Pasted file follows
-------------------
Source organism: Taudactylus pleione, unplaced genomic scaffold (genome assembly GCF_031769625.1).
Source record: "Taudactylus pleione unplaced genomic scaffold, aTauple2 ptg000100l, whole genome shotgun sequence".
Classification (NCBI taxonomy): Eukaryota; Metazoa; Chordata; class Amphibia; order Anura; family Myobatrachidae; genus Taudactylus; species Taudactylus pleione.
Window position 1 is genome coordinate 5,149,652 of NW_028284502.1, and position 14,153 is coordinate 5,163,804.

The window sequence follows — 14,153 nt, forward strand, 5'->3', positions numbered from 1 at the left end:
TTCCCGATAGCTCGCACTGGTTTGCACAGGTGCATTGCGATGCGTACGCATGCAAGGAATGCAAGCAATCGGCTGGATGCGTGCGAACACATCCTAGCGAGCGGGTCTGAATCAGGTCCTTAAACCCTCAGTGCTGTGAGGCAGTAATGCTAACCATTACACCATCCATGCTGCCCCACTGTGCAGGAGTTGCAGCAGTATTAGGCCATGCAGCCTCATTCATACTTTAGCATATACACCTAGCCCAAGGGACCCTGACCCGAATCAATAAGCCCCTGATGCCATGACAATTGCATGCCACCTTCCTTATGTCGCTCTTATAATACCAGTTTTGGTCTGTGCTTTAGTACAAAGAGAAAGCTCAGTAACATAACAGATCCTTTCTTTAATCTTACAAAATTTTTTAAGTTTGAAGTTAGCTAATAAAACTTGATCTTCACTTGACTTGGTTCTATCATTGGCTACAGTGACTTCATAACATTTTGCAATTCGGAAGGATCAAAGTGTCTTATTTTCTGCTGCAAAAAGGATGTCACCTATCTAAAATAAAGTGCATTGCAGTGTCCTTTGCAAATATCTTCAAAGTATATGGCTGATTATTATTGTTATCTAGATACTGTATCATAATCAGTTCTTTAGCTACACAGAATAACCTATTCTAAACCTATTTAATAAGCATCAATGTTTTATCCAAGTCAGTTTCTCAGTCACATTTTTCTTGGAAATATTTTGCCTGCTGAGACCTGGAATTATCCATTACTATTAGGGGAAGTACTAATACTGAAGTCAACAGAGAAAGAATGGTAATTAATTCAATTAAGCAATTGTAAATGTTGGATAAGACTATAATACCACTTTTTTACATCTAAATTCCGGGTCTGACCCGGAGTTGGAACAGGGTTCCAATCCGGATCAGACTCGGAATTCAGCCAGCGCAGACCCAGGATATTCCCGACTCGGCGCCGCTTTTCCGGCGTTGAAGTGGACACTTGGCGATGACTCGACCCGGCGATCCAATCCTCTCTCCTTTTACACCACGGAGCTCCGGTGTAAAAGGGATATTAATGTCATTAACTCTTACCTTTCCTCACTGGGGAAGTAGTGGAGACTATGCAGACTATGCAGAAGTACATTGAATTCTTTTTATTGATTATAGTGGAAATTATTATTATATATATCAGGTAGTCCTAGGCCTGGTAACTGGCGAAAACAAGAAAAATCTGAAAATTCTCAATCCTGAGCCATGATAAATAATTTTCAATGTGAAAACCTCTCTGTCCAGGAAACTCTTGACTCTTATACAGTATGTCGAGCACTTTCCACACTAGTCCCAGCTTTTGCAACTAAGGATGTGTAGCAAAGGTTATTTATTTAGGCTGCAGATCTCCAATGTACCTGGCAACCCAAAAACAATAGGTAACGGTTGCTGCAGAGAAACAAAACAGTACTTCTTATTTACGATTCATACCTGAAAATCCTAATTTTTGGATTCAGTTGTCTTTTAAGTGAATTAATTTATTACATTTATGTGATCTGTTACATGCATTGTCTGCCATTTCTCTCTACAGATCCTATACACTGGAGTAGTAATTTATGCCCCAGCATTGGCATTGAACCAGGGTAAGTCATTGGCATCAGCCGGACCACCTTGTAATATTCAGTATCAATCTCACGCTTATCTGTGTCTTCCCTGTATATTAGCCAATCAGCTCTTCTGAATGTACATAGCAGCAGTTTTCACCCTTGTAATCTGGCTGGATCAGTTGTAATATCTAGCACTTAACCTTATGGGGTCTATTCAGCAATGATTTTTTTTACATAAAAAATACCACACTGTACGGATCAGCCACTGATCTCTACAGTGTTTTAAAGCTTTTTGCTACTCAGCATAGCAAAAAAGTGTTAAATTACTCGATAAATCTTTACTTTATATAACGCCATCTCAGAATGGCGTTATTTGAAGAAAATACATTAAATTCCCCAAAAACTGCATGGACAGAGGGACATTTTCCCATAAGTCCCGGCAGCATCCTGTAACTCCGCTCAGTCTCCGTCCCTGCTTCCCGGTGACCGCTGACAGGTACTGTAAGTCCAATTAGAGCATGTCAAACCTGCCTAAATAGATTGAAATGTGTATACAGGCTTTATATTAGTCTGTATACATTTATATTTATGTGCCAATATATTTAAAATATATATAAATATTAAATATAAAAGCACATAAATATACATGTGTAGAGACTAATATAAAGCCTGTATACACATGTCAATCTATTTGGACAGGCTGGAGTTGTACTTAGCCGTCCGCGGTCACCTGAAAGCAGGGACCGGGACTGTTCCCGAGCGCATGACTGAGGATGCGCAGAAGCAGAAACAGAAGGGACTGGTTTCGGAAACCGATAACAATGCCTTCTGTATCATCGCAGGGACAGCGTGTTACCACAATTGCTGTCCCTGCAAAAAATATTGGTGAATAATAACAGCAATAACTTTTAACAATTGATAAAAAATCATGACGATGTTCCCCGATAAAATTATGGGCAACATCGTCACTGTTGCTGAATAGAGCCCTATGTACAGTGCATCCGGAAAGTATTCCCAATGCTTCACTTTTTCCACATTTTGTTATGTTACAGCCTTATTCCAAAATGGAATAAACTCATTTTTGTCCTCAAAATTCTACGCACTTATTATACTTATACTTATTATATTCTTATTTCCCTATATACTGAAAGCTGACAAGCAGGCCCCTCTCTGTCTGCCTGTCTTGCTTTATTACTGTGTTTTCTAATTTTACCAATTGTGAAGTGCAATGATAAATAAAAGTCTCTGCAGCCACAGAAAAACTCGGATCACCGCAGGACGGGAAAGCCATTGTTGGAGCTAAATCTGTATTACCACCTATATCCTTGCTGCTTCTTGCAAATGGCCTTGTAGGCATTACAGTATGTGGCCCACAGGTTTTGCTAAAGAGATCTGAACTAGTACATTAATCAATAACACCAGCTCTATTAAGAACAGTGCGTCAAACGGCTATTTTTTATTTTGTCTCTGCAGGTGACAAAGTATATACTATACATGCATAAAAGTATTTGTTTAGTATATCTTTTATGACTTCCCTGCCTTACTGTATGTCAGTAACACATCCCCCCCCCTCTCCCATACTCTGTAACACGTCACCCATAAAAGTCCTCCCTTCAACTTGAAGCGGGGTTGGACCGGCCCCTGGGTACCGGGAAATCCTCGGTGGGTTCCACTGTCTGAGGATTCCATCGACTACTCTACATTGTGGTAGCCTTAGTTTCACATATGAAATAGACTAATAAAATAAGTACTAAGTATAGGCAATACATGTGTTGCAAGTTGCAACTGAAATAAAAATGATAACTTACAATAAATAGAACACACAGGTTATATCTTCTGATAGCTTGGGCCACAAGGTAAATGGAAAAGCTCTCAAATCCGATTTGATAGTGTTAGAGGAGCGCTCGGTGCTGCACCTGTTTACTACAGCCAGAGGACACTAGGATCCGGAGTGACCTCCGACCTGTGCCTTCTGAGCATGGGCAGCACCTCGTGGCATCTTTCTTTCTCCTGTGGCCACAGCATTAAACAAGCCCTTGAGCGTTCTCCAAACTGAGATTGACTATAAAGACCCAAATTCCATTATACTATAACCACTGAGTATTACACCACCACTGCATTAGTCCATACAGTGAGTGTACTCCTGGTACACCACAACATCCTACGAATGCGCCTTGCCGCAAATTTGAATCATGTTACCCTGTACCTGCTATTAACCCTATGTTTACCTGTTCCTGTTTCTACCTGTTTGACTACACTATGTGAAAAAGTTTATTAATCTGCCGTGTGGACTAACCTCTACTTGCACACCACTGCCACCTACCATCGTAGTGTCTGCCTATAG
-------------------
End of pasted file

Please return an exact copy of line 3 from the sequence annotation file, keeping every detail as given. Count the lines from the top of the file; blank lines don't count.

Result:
Classification (NCBI taxonomy): Eukaryota; Metazoa; Chordata; class Amphibia; order Anura; family Myobatrachidae; genus Taudactylus; species Taudactylus pleione.